| Onibaba





Devil Woman / The Ogress

Kaneto Shindô

Japan, 1964


Review by Marlin Tyree

Posted on 07 October 2006

Source The Criterion Collection DVD

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“I’ve never seen anything really beautiful since the day I was born” is probably the only indispensable bit of dialogue in Kaneto Shindô’s 1964 horror classic Onibaba, made by the mother, one of three central characters in the film. She tells this to a samurai who has broken rank but professes to have divine facial beauty though it remains hidden behind an exquisitely crafted demon mask. The remark is especially telling because it is just this deep cynicism, selfishness and decidedly dark perspective on life that colors everything the mother observes and will eventually destroy the world around her.

The conditions under which she and her daughter-in-law (the son having been killed in the war) are forced to live are already bleak: It is medieval Japan during the warring-states period. Soldiers have trampled the land and farmers are reduced to scavenging and even killing for survival. Life for the mother and daughter is at its most primitive and becomes more brutal when a man, a close friend of the dead son, Hatchi, threatens the cohesiveness of the primitive household. The sexual attraction between the daughter-in-law and Hatchi is a direct threat not only the mother’s way of life but to the repressive forces of life that she comes to represent. Her obsession over the prospective threat, in fact, becomes a demonic force. The hellfire that will presumably consume the out-of-wedlock lovers, which is what the mother preaches to the daughter, is actually that force which blocks or forestalls the impetus to life, particularly the sexual impulse, and derives from the mother herself. The mother becomes the hellfire she warns the daughter against.

The basic Zen principle behind the story is, namely: the observer is that which is observed is admirably demonstrated, though some say, overworked, by Shindô in Onibaba. As in most cinematic treatments, Buddhist stories included, conveying the lesson is simple but the way in which it’s told is everything. And luckily, the film, moves beyond the confines of the koan (a Buddhist instructional story). Visually, the film is also a stunning exploration of the spiritual component of sexuality in which every aspect of the environment contributes to the young lovers’ eventual consummation. It makes the mother’s negative attitude toward the lovers seem like a cancerous destruction.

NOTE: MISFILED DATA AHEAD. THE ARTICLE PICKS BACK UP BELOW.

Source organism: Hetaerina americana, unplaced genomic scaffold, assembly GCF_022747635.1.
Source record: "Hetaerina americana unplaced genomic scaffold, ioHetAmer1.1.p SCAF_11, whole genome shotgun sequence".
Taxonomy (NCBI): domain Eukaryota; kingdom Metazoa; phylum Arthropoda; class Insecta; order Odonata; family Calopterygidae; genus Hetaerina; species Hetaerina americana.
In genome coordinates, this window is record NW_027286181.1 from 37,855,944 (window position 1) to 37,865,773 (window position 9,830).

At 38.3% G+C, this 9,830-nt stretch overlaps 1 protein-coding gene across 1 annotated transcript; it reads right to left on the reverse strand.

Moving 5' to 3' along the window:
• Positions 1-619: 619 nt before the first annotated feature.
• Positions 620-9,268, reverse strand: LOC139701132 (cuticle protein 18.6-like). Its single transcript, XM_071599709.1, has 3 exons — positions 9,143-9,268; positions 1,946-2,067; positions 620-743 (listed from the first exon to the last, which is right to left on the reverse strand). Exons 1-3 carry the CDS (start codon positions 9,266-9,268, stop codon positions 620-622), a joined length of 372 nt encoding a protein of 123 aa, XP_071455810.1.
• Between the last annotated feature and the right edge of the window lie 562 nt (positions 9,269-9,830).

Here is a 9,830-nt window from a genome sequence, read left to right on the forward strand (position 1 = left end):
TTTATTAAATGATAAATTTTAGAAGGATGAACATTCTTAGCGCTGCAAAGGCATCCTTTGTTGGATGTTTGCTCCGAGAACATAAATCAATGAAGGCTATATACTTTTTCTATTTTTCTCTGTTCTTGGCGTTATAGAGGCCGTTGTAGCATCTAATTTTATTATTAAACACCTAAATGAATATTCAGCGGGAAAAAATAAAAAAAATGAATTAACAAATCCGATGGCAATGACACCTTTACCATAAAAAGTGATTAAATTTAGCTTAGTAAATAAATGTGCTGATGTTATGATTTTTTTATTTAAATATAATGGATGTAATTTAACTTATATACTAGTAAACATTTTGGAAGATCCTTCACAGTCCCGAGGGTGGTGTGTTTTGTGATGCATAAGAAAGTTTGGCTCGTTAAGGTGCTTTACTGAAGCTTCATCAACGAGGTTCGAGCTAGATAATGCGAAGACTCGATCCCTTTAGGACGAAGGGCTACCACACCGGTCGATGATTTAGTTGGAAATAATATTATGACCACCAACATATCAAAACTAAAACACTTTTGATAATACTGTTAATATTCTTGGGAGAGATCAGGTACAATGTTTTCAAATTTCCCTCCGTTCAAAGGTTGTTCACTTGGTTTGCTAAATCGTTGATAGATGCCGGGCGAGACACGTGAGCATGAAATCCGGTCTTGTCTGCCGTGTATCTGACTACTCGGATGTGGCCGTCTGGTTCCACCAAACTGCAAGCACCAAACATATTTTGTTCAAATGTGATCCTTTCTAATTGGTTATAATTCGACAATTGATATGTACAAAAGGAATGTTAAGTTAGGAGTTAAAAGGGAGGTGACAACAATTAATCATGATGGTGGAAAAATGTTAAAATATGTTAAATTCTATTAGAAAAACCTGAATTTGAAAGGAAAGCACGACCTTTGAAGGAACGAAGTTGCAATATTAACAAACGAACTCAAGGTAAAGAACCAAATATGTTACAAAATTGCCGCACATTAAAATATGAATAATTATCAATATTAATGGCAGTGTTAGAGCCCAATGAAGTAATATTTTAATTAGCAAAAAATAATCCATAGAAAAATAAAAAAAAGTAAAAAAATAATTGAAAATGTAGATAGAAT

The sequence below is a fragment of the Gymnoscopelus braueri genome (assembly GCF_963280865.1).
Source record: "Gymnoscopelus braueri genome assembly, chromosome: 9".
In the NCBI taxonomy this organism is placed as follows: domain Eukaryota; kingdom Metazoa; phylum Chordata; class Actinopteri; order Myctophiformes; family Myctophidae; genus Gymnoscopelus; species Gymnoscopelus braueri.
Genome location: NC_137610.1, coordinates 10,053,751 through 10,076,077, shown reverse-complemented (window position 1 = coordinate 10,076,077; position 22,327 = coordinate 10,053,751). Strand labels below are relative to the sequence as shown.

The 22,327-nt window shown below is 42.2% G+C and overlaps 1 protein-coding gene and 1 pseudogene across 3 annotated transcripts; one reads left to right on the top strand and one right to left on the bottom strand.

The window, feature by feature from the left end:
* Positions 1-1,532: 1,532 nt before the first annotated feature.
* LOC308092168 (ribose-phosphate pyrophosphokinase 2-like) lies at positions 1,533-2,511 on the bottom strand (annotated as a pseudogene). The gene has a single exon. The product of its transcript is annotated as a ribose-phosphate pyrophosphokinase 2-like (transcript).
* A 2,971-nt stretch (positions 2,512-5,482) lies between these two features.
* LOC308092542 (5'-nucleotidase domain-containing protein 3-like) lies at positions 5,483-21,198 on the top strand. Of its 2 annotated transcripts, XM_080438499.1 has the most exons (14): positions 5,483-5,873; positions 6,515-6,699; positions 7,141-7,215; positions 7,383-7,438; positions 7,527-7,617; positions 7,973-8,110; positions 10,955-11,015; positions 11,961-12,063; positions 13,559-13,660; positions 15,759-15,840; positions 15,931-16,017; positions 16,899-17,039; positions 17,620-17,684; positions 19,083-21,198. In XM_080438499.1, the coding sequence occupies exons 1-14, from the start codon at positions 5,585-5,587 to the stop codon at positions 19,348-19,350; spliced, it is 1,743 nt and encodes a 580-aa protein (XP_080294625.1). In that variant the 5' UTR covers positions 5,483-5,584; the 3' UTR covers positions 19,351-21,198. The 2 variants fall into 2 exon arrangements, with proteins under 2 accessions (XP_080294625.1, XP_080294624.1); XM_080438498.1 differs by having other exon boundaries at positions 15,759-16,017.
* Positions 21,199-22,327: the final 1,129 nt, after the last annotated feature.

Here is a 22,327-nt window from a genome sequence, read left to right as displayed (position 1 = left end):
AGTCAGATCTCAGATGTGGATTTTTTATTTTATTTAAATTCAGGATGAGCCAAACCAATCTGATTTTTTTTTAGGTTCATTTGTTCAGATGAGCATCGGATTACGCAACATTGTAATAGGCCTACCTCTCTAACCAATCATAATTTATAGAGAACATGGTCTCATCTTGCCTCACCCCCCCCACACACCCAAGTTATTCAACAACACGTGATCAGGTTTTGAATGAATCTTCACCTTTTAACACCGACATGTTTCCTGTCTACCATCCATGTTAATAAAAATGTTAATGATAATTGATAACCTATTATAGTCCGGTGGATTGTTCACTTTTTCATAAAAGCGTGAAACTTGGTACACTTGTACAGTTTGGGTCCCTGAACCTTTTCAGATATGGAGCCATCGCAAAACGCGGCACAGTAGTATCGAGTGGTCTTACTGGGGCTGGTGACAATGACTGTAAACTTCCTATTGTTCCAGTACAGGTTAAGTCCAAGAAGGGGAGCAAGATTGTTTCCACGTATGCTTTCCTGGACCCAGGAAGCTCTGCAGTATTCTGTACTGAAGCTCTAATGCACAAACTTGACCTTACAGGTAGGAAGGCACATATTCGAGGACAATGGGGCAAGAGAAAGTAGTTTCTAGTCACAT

The film is shot in black and white amidst a lush marshland covered with shoulder length reeds. The only clearing in the brush that we’re privy to during the course of the film is reserved for either the river, narrow passageways, the huts of the characters or the infamous black hole, from which the film gets it’s title. Otherwise the waving reeds serve as a menacing sexual metaphor for the events that enfold, particularly during scenes of heightened sexual tension between the daughter-in-law and Hatchi. The reeds add a depth of field to a rather simple scenario and conceals as much as it reveals about the inner life while serving the outward machinations of the characters. Although it permeates the foreground, it is essentially neutral in character and becomes an extension of the characters and a fantastic visual tool for Shindô — an extended metaphor of sexuality representing the fundamental aspect of human life.

In fact, the look of the film is primarily its main attraction. Cinescope allowed cinematographer Kiyomi Kuroda to capture the lush environs surrounding and enveloping the characters within their small drama. Composer Hiraku Hayashi’s evocative score is intelligently placed, highlighting the more dramatic elements within the narrative and underscoring the more subtle, though silence seems to serve the film best in places and especially in its penultimate moment.

It’s apparent that Shindô’s story is an extended allegory (of sorts) of the tiny community and the world at large but it’s never overtly, or pointedly, political. He pushes the allegory furthest with his dialogue. For the most part it’s effectively spare but pushes credibility when, for instance, the mother moralizes. Particularly clumsy are passages where in the mother’s futile effort to scare the daughter-in-law out of her sexual attraction to Hachi, she dryly comments, “We’ve done nothing wrong. No demon can come after us. Might come after someone who’s bad, though.” These two women, who have been hardened by war and depravation, have long since passed the threshold of “good and bad,” yet the dialogue continually reflects a relationship of presumed naiveté. This heavy-handedness mars the film’s otherwise seamless visual beauty and slows down its narrative progression unnecessarily. Spare as the dialogue is, Shindô might have evoked far more with even less. It’s an unfortunate aspect of an otherwise compelling visual tale.

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